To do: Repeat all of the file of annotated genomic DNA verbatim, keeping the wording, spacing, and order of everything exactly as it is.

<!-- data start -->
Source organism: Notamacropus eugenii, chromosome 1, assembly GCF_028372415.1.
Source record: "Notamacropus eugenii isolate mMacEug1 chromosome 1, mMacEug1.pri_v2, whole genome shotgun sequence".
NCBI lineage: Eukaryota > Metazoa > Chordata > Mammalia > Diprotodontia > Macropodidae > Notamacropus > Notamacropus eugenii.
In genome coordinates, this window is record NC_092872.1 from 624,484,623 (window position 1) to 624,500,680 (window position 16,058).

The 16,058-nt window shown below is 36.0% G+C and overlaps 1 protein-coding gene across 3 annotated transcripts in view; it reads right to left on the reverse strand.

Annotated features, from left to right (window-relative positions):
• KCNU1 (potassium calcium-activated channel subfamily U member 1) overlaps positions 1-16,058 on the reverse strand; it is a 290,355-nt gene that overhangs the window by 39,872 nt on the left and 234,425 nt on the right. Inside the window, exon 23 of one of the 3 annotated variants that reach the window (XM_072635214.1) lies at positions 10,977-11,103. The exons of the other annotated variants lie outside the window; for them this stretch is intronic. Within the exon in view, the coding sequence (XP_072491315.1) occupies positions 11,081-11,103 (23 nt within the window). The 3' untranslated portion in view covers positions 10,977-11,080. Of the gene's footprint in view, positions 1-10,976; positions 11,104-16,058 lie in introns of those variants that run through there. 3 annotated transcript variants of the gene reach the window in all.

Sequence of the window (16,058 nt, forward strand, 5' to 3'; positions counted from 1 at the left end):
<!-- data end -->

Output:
Source organism: Notamacropus eugenii, chromosome 1, assembly GCF_028372415.1.
Source record: "Notamacropus eugenii isolate mMacEug1 chromosome 1, mMacEug1.pri_v2, whole genome shotgun sequence".
NCBI lineage: Eukaryota > Metazoa > Chordata > Mammalia > Diprotodontia > Macropodidae > Notamacropus > Notamacropus eugenii.
In genome coordinates, this window is record NC_092872.1 from 624,484,623 (window position 1) to 624,500,680 (window position 16,058).

The 16,058-nt window shown below is 36.0% G+C and overlaps 1 protein-coding gene across 3 annotated transcripts in view; it reads right to left on the reverse strand.

Annotated features, from left to right (window-relative positions):
• KCNU1 (potassium calcium-activated channel subfamily U member 1) overlaps positions 1-16,058 on the reverse strand; it is a 290,355-nt gene that overhangs the window by 39,872 nt on the left and 234,425 nt on the right. Inside the window, exon 23 of one of the 3 annotated variants that reach the window (XM_072635214.1) lies at positions 10,977-11,103. The exons of the other annotated variants lie outside the window; for them this stretch is intronic. Within the exon in view, the coding sequence (XP_072491315.1) occupies positions 11,081-11,103 (23 nt within the window). The 3' untranslated portion in view covers positions 10,977-11,080. Of the gene's footprint in view, positions 1-10,976; positions 11,104-16,058 lie in introns of those variants that run through there. 3 annotated transcript variants of the gene reach the window in all.

Sequence of the window (16,058 nt, forward strand, 5' to 3'; positions counted from 1 at the left end):